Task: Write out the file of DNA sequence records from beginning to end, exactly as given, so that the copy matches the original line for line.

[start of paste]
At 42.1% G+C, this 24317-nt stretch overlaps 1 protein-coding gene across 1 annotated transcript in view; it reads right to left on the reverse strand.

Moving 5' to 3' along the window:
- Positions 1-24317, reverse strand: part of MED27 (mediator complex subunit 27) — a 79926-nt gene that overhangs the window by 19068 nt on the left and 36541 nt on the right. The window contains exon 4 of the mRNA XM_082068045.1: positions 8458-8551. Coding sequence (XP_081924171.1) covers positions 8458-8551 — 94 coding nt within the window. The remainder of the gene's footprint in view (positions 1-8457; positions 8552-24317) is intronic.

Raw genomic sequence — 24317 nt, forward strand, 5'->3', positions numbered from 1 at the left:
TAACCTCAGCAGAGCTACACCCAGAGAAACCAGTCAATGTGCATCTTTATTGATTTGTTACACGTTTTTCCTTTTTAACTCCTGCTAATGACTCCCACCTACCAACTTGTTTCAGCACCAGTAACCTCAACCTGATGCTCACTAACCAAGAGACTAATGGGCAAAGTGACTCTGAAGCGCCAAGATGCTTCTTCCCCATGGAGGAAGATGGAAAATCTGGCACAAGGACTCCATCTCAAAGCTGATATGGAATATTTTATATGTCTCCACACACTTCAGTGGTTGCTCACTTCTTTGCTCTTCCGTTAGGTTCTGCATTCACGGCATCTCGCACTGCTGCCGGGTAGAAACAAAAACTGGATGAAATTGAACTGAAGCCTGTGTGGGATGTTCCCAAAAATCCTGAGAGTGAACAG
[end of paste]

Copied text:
At 42.1% G+C, this 24317-nt stretch overlaps 1 protein-coding gene across 1 annotated transcript in view; it reads right to left on the reverse strand.

Moving 5' to 3' along the window:
- Positions 1-24317, reverse strand: part of MED27 (mediator complex subunit 27) — a 79926-nt gene that overhangs the window by 19068 nt on the left and 36541 nt on the right. The window contains exon 4 of the mRNA XM_082068045.1: positions 8458-8551. Coding sequence (XP_081924171.1) covers positions 8458-8551 — 94 coding nt within the window. The remainder of the gene's footprint in view (positions 1-8457; positions 8552-24317) is intronic.

Raw genomic sequence — 24317 nt, forward strand, 5'->3', positions numbered from 1 at the left:
TAACCTCAGCAGAGCTACACCCAGAGAAACCAGTCAATGTGCATCTTTATTGATTTGTTACACGTTTTTCCTTTTTAACTCCTGCTAATGACTCCCACCTACCAACTTGTTTCAGCACCAGTAACCTCAACCTGATGCTCACTAACCAAGAGACTAATGGGCAAAGTGACTCTGAAGCGCCAAGATGCTTCTTCCCCATGGAGGAAGATGGAAAATCTGGCACAAGGACTCCATCTCAAAGCTGATATGGAATATTTTATATGTCTCCACACACTTCAGTGGTTGCTCACTTCTTTGCTCTTCCGTTAGGTTCTGCATTCACGGCATCTCGCACTGCTGCCGGGTAGAAACAAAAACTGGATGAAATTGAACTGAAGCCTGTGTGGGATGTTCCCAAAAATCCTGAGAGTGAACAG